JJ
TD
KCC

Thanks for the great ideas.  I have dropped the wireless IEM's for the drummer and am going to get a personal headphone amp for him.  I talked to the pastor today and we may get one (at most two) wireless mics.  The thoughts was one handheld and one earset, but if we needed we could get by with one. 

My thoughts are shifting to powered wedge monitors.  Here is my current idea (sorry, it has shifted a number of times, as I learn more about my space and needs) two EV ZX1a's for the vocalist / acoustic guitars and two EV ELX 112a's for the electric guitars and bass.  I could do four of either one, but I like the light weight of the zx1a's and the lower frequency response of the 112a's  Maybe I am way off base here, but that is my current thought for the monitoring.
Title: Re: New church plant sound setup
Post by: Brad Weber on August 09, 2011, 08:41:52 am
The fact that the twist locks are labeled 59, 60 , 61 and 62 also suggests they are probably dimmed circuits with the labeling indicating the corresponding circuit number.

My thoughts are shifting to powered wedge monitors.  Here is my current idea (sorry, it has shifted a number of times, as I learn more about my space and needs) two EV ZX1a's for the vocalist / acoustic guitars and two EV ELX 112a's for the electric guitars and bass.  I could do four of either one, but I like the light weight of the zx1a's and the lower frequency response of the 112a's  Maybe I am way off base here, but that is my current thought for the monitoring.
That is one reason I asked about stage power.  If power exists near where you need it then powered speakers may be a good solution, but if you have to run power all over the stage and/or have limited power at the stage then they powered monitors not be the best approach.

The receptacles in the pictures look like 15A rather than 20A receptacles but the two duplexes on the stage could be wired with all four outlets on one circuit, one circuit per duplex or one circuit per receptacle.  You're apparently going to be power everything on stage from those including not only the powered monitors but also the two PRX615 mains and any PRX618S-XLF powered sub(s) you want to add, all the instruments, any props or music stand lights and anything else you have on stage.  It looks like you need to look in detail at both whether you have sufficient power available at the stage and how you'll distribute that power to everything on stage since things like plugging one plug strip into another plug strip are prohibited by NEC.  You might want to check with the facilities people there at the school to find out in more detail what you actually have for available power on the stage before making any final decisions.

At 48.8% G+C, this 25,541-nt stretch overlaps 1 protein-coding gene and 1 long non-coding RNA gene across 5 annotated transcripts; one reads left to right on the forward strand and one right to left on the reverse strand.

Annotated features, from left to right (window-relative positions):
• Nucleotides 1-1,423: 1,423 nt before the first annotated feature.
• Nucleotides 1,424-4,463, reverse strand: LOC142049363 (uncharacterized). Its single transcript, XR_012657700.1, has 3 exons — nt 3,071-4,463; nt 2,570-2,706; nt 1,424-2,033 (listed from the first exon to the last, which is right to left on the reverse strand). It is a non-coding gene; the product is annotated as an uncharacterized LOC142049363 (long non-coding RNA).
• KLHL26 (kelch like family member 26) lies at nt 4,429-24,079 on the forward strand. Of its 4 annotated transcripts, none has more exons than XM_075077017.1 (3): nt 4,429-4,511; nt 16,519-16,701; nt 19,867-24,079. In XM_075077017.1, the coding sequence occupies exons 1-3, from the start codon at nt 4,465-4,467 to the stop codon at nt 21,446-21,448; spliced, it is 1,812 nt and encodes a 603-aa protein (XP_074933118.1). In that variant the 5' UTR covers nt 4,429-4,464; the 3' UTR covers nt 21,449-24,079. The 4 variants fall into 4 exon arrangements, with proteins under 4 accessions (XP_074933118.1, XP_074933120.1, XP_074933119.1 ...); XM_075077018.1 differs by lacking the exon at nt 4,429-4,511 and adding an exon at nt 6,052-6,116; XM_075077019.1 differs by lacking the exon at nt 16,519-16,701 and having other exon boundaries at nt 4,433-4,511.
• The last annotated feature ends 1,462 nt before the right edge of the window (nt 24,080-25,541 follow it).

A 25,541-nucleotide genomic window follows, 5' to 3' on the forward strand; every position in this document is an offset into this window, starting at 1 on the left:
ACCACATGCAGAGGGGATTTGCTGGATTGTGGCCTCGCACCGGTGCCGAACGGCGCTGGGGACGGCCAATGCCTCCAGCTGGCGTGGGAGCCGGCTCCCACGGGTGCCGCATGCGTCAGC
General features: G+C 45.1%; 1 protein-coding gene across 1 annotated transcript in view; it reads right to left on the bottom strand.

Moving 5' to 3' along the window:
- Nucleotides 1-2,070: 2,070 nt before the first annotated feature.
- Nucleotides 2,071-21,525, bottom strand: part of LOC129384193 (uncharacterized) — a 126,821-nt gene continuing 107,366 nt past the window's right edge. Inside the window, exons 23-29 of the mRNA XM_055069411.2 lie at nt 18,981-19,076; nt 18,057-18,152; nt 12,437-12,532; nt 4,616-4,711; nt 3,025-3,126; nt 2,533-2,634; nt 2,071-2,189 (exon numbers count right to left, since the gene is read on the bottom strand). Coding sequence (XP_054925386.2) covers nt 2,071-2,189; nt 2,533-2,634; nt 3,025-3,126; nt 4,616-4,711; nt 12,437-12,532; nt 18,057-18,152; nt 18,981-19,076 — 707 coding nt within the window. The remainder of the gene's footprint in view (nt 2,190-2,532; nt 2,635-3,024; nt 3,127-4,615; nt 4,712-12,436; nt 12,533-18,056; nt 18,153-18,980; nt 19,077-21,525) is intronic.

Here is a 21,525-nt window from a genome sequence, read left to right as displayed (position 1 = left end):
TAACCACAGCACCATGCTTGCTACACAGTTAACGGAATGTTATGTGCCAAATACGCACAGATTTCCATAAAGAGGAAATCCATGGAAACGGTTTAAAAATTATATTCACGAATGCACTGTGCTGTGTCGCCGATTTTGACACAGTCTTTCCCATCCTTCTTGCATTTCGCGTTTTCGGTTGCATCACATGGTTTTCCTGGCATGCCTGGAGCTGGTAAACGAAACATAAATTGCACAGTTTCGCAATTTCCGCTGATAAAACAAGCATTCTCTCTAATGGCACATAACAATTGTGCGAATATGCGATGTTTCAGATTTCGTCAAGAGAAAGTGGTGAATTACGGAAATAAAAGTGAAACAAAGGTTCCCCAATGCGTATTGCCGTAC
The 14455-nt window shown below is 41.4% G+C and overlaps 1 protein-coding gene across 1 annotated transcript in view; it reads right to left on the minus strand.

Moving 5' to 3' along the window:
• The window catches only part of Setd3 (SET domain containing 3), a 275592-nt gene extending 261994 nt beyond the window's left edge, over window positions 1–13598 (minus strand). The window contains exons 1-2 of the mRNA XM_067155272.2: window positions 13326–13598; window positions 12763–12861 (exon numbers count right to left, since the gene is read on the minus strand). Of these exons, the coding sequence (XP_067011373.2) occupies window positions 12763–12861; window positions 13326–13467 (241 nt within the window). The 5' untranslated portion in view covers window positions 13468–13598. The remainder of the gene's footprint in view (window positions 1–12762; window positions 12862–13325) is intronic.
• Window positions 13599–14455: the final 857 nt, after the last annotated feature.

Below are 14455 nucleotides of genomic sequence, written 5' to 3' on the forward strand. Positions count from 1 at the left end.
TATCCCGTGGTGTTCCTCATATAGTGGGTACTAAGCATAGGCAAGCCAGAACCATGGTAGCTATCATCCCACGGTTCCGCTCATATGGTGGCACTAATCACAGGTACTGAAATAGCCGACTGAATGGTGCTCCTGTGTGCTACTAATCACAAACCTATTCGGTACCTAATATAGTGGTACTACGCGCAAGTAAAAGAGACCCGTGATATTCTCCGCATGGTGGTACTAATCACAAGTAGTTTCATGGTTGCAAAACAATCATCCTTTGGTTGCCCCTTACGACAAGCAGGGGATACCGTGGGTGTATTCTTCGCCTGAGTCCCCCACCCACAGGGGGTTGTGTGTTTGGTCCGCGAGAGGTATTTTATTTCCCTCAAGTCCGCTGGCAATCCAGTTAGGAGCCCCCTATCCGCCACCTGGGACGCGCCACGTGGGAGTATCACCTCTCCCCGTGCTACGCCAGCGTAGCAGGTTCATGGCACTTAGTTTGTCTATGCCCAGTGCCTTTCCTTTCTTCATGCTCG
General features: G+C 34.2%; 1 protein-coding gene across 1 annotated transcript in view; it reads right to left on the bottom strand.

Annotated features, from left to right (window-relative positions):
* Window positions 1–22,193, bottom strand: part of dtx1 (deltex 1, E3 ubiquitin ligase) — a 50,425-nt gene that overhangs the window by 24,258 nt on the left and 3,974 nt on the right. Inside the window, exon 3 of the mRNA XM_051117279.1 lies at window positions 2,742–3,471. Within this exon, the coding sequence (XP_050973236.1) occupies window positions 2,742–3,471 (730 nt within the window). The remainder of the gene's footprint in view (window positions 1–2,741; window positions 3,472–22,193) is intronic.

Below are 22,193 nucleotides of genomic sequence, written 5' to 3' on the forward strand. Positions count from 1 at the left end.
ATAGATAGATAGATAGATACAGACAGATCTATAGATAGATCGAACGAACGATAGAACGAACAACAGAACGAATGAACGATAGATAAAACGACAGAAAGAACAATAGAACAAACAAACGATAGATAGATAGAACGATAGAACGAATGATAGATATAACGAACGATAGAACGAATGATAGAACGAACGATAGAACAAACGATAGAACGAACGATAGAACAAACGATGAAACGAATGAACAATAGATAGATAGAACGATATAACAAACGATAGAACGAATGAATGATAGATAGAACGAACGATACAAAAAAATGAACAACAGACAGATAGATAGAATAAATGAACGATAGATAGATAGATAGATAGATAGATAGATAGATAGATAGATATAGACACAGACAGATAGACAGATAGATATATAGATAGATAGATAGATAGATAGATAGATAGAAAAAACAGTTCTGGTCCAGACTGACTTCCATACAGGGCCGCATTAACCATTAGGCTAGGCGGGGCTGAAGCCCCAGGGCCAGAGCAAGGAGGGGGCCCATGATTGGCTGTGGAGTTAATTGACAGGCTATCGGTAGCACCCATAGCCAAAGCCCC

Title: Re: New church plant sound setup
Post by: Aaron Fisk on August 09, 2011, 05:33:09 pm
OK, so this in the information I found out from the school today.  There are 20-amp circuits on each side of the stage and each is on a separate breaker.  We also have a 440 cable available in the upstairs area above the stage that can be provided, if needed.  Would that be sufficient for the following?
- JBL PRX615M (2) Mains
- JBL PRX618s-xlf (s) Subs
- EV ZX1A (3) Monitors
- EV ELX115p (1) Bass Monitor
Title: Re: New church plant sound setup
Post by: Brad Weber on August 09, 2011, 06:14:31 pm
OK, so this in the information I found out from the school today.  There are 20-amp circuits on each side of the stage and each is on a separate breaker.  We also have a 440 cable available in the upstairs area above the stage that can be provided, if needed.  Would that be sufficient for the following?
- JBL PRX615M (2) Mains
- JBL PRX618s-xlf (s) Subs
- EV ZX1A (3) Monitors
- EV ELX115p (1) Bass Monitor
I believe the PRX615M and PRX618S-XLF are rated at a maximum of 5A each, so those will pretty much take all of one circuit, or half the circuit on each side, if you run them hard.  The monitors do not draw nearly as much, maybe 3A total from what I can tell.  However, don't forget that you are also likely powering amps, keyboards, etc. on stage as well as if you ever add a projector or anything like that.  So you may be okay with the two 20A circuits, but you may want to be careful in how you distribute the power so that you don't end up with too much on either single circuit.
Title: Re: New church plant sound setup
Post by: Jonathan Johnson on August 12, 2011, 10:06:35 pm
The only thing that we can know for certain about the twist-lock receptacles is the rating of the receptacle. There will be a NEMA code on the face of the receptacle, decipher it here (http://www.powercabling.com/nema.htm). Note that this page may not include all NEMA configurations.

As others have posted, do not assume that these are always live, connected directly from the electrical panel. Verify with the house technician before using. Connecting your sound system to a dimmer panel may be a bad thing.